Essential Estate Planning Questions and Preparations to Make Before You Pass Away

Back to blog

Essential Estate Planning Questions and Preparations to Make Before You Pass Away

Essential Estate Planning Questions and Preparations to Make Before You Pass Away

It truly sucks that someday we’ll pass away, but it doesn’t have to be all doom and gloom. One of the main ways to avoid putting additional stress on your loved ones when you pass is to answer some key estate planning questions for yourself. On top of that, there are also some other valuable actions you can take to ensure everything is stress-free when you kick the bucket.

Estate Planning Questions to Ask Yourself: What Documents Do You Need to Gather Before You Die?

Unfortunately, yes, you do need to gather some documentation before you’re committed to a final rest. Hunting and searching for files and certificates are never a joy to do, but once you have these all in one place you’ll never have to search for them again.

You’ll want to set up a spot to securely store these documents and info (since putting them under your mattress won’t do the trick). Getting a safety deposit box in a bank for them is one of the best locations since it’s secure and relatively easy to access if you ever need to use them.

Some of the main documents you’ll want to put together are:

  • Your birth certificate
  • Any property deeds
  • Vehicle titles
  • Marriage certificates
  • Any other official certificates
  • Contact info for all the essential services you use (doctor, life insurance broker, attorney, etc.)

Do I Need to Set Up a Will?

It’s never a bad idea to set up a will, but it’s of greater worth to set up for those who have reached certain milestones in their lives like property ownership, having children, or being married.

A will is easily one of the most important documents to have established before you pass away since it details where you would like your property to go after your death. You can also name a legal guardian for any children and their property, as well as leaving instructions for the care of your pets in a will.

Part of the setup for a will is naming an executor (a person who handles distributing your property) upon your passing. Ideally, this is someone who you trust or a professional like an accountant, lawyer, or financial advisor who has dealt with matters like these before.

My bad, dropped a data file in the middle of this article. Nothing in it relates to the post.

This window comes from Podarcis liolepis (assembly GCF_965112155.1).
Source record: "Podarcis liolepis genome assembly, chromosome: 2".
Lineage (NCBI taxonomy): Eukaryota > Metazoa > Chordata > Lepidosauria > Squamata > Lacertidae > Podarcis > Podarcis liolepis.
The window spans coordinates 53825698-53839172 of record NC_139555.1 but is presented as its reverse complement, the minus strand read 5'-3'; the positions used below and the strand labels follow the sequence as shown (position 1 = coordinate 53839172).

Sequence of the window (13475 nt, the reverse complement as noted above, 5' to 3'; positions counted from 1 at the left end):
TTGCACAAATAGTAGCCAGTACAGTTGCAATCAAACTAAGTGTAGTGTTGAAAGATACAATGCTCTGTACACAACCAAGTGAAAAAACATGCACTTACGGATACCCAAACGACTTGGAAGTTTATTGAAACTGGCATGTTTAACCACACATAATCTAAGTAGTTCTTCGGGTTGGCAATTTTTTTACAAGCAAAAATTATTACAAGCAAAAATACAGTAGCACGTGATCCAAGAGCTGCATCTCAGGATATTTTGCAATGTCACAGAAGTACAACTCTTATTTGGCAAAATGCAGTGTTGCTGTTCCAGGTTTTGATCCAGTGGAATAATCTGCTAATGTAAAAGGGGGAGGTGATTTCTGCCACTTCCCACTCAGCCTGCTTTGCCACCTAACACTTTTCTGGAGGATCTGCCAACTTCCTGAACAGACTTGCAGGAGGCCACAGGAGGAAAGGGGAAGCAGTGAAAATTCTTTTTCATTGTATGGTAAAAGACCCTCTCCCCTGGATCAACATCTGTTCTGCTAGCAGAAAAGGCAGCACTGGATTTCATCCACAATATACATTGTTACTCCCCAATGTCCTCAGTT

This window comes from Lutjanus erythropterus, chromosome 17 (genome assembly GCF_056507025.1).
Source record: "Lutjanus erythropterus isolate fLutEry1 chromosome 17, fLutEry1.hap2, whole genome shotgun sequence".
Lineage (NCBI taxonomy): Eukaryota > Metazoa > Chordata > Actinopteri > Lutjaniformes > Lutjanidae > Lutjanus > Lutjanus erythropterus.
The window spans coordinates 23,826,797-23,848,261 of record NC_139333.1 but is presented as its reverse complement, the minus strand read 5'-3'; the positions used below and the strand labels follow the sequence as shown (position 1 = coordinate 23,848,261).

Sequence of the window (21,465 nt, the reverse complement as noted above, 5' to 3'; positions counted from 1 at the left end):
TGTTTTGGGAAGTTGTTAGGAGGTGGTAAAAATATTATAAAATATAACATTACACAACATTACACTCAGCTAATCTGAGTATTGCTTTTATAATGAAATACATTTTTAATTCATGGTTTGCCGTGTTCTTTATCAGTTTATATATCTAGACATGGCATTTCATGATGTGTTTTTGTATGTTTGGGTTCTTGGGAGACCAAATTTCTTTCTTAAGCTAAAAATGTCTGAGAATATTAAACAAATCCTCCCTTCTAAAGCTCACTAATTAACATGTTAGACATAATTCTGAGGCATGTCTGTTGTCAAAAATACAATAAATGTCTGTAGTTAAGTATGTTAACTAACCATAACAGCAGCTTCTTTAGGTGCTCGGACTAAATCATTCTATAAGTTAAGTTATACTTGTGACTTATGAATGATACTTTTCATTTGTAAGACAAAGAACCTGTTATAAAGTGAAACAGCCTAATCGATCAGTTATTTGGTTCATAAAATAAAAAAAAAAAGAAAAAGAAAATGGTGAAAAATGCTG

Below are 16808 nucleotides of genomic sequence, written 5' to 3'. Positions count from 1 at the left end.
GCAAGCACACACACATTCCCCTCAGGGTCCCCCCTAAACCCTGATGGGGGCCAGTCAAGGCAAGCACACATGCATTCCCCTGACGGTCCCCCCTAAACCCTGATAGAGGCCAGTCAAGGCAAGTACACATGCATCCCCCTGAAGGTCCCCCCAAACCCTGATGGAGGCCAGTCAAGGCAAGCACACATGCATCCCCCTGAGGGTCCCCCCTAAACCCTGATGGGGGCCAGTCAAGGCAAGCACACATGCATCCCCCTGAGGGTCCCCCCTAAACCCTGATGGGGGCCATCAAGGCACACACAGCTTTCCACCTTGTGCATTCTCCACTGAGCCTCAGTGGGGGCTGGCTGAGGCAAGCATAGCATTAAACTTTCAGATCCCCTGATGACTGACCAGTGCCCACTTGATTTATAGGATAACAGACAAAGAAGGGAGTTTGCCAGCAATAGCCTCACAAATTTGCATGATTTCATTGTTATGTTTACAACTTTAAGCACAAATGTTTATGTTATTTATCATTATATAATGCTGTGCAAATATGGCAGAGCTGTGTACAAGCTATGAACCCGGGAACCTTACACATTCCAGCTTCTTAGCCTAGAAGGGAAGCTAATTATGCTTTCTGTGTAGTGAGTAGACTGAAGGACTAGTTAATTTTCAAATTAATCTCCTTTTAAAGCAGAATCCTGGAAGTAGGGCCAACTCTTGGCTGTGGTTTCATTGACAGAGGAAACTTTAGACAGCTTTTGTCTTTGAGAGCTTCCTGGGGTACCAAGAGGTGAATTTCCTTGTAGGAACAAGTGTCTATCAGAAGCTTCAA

Happy family eating after parents did estate planning

What Do You Do if You’re Medically Incapable of Making Decisions?

If you’re medically incapable of making decisions regarding your personal situation due to conditions (like being comatose) you can give someone you trust what’s known as the power of attorney. This gives them the ability to make important decisions on your behalf if you’re not able to make them yourself.

You don’t have to name just one person either. You can give the power of attorney to someone explicitly for making decisions regarding your health, and a different person for making decisions just for your financial affairs. In either case, both (or the same person) are important to name before you’re in that situation and can’t make that call.

How Do You Decide Who Your Life Insurance Money Will Go To?

Whether it’s just a life insurance payout, or money from your bank accounts, deciding how those funds will be broken up among the people you care about is important. These recipients are known as your beneficiaries and don’t always have to be people. A beneficiary could be a charity, research foundation, or even a company.

When it comes to your estate, having an updated list of your beneficiaries is also important as naturally decisions and feelings towards others can change over time.

Happy family with completed estate planning

How Do You Want Your Digital Accounts Handled When You Pass?

One final component to consider is the handling of your digital accounts. In a world where you have a digital account for everything from your streaming services to access to your thermostat, ensuring your accounts don’t fall victim to hacking or identity theft is important.

This can be one of the trickiest aspects to handle since handling accounts post-mortem is a relatively new aspect of our modern world. While deactivating accounts is a relatively common feature getting access to them isn’t which it’s why it’s important to set up an online password vault to provide login credentials to those you trust to secure them and either transfer ownership of or deactivate them.

Dying never happens at a convenient time, so answering all the above questions for yourself and setting your family members up for stress-free transfers of your estate will ensure your passing isn’t one that’s made that much more difficult.



Leave those you care about with the financial means to live their life to the fullest with life insurance customized to your needs. Contact us today to set up an appointment!